As every pet owner knows, it’s all too easy to give in to those cute puppy dog eyes and sneak an extra treat or two to our furry friends. And while a little indulgence from time to time may seem harmless, obesity is the number one disease that affects our pets in the U.S. today.
Experts worry that as the rate of obesity in pets continues to grow, diabetes will increase as well. The eighth annual National Pet Obesity Prevalence Survey conducted by the Association for Pet Obesity Prevention (APOP), found that 58% of U.S. cats and 53% of dogs were overweight in 2014.
“The most important way to prevent diabetes in pets is weight control,” says Dr. Lori Wise, DVM. “This is especially important in cats. Avoid higher carbohydrate diets in cats if possible.”
Just as in people, diabetes is the inability of the animal’s body to detect and regulate the uptake of glucose into the body. This is normally due to either an inability of the pancreas to produce insulin at all (Type 1 diabetes) or to produce enough insulin (Type 2 diabetes).
Although numbers are hard to pinpoint, it is believed that the prevalence of diabetes ranges from one in 50 to one in 400 for cats, and one in 200 to one in 500 in dogs.
Symptoms of diabetes in pets include excessive eating, excessive drinking, excessive urination, weight loss, persistent urinary tract infections, and even cataracts.
For cats that develop diabetes, it is almost always Type 2. This is also known as non-insulin dependent diabetes. Pudgy cats and cats taking steroids routinely can develop a resistance to insulin.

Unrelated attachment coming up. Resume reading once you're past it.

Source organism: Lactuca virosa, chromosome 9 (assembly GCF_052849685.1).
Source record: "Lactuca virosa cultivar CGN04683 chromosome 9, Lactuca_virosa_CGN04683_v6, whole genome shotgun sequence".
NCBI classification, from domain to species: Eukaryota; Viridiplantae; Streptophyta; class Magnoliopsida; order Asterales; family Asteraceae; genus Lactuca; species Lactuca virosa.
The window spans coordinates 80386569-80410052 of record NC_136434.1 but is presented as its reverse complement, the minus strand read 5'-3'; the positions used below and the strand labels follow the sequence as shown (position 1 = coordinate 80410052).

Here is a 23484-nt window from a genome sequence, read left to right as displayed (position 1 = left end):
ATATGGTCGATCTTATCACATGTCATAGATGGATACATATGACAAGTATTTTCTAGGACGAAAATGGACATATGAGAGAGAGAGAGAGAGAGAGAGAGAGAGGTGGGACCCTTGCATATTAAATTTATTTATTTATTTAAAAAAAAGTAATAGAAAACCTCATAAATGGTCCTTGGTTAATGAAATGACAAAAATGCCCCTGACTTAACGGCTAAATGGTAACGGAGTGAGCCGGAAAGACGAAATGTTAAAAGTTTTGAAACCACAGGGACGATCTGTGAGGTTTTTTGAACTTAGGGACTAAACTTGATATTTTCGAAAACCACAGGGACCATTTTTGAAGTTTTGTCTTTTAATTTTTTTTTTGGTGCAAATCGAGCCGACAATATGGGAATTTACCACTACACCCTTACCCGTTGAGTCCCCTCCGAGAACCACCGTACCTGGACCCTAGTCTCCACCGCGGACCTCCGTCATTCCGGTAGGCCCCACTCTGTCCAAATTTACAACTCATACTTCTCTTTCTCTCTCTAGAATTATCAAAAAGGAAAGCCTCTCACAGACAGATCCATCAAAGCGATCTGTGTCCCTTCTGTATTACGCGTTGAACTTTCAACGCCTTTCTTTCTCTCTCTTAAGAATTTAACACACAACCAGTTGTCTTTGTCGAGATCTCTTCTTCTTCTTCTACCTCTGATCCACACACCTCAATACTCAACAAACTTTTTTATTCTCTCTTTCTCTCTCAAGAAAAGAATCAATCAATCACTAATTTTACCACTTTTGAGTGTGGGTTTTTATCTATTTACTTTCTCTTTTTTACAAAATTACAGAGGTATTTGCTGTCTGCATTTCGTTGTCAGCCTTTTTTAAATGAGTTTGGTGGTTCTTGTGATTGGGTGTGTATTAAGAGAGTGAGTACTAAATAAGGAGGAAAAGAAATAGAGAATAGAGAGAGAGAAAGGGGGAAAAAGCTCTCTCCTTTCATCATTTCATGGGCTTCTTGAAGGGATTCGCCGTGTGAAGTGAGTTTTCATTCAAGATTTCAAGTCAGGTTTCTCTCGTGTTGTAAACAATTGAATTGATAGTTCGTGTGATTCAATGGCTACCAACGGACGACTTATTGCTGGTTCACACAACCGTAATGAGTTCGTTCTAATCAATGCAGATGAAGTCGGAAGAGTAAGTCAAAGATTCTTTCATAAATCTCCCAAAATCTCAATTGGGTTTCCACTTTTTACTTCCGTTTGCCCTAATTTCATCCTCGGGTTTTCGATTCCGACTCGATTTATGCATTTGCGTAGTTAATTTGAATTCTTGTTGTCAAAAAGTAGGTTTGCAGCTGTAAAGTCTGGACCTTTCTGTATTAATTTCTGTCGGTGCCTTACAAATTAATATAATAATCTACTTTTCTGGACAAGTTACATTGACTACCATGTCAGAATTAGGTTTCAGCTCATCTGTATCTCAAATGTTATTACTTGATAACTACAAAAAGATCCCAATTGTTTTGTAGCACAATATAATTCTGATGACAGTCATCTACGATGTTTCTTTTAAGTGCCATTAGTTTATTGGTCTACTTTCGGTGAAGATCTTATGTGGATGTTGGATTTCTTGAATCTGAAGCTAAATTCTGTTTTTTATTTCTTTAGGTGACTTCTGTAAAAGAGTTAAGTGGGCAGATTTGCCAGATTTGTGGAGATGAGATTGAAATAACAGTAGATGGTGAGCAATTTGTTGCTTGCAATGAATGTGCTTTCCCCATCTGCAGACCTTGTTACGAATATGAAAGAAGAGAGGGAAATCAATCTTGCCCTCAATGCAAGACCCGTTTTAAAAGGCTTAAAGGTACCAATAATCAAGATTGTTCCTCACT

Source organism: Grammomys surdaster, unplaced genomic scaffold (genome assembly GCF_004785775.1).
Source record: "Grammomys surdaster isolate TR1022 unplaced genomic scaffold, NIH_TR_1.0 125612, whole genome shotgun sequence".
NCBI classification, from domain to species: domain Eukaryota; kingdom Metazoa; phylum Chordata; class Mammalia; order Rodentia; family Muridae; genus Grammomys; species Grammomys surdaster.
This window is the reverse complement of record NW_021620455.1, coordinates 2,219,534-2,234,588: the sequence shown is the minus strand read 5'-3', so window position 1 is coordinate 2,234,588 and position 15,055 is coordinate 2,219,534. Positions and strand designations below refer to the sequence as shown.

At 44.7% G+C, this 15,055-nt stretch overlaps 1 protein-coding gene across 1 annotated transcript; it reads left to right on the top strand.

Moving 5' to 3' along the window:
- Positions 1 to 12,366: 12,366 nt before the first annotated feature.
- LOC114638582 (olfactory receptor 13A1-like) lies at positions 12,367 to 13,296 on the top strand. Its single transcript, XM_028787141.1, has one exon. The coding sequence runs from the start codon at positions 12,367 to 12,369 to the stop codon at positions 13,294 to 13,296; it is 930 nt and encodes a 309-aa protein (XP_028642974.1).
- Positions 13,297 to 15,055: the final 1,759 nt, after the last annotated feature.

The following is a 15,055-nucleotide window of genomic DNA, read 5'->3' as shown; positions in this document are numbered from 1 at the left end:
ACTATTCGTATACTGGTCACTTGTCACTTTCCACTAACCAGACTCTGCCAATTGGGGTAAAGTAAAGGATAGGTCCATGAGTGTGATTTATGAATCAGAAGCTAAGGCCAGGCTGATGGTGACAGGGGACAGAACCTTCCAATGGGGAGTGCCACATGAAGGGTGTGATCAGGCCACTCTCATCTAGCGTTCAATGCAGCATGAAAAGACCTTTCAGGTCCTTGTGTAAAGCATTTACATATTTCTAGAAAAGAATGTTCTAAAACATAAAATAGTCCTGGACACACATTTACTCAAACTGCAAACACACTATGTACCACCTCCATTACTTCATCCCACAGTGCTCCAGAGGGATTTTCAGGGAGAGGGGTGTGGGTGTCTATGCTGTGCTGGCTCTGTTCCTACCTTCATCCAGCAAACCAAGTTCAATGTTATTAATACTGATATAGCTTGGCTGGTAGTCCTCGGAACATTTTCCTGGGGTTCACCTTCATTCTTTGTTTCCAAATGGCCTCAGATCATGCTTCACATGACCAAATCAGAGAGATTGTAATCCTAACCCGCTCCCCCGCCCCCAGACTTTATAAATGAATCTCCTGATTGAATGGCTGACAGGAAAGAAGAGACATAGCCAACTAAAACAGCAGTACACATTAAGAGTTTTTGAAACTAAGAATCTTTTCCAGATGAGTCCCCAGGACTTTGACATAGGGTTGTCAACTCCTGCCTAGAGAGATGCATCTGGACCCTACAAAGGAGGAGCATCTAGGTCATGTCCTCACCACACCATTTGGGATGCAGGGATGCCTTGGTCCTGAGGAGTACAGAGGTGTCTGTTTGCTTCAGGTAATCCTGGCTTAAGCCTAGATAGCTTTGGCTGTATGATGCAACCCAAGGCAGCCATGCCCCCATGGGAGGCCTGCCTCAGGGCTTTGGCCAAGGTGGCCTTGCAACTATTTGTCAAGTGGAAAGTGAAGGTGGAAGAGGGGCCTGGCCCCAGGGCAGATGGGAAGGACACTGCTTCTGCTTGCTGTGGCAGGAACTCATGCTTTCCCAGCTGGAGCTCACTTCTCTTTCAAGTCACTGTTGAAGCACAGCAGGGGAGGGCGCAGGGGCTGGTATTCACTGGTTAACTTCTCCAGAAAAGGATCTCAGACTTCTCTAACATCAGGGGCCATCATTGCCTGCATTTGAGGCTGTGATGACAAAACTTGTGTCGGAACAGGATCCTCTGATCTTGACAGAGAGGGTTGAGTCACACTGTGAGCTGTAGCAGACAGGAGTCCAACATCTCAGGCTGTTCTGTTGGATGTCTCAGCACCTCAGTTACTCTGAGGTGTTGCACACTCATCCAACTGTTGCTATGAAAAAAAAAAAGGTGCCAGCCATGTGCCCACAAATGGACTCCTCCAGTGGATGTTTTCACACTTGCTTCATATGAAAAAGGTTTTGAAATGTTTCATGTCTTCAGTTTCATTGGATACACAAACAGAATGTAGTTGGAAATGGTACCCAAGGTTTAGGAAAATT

On the other hand, in dogs that develop diabetes, it is almost always Type 1. The exact reason why is unknown, but dogs that are overweight or on corticosteroids (prescribed for inflammation and includes the popular drug prednisone) for extended periods of time are predisposed to the disease.
Most pets do very well and have a good quality of life with treatment. “Many people are intimidated by the level of care that may be necessary, such as giving injections and home glucose monitoring,” says Dr. Wise. But diabetes in pets is not—and should not be—a death sentence.
Diabetic pets can be managed with injectable insulin, a good consistent diet, proper exercise, and weight loss. Diabetic dogs will almost always need to be on insulin for the remainder of their lives. Some cats can have their diabetes controlled and even reversed by good glucose control and proper diet.
If you think your cat or dog might be showing symptoms of diabetes, visit your veterinarian for testing and treatment. With proper training and consistent attention, you can help your pet live a long and happy life.
For more information on diabetes in pets, download this brochure from the American Veterinary Medical Association.
You can also download these helpful handouts from DVM360:
My Cat Has Diabetes—Now What?
My Dog Has Diabetes—Now What?
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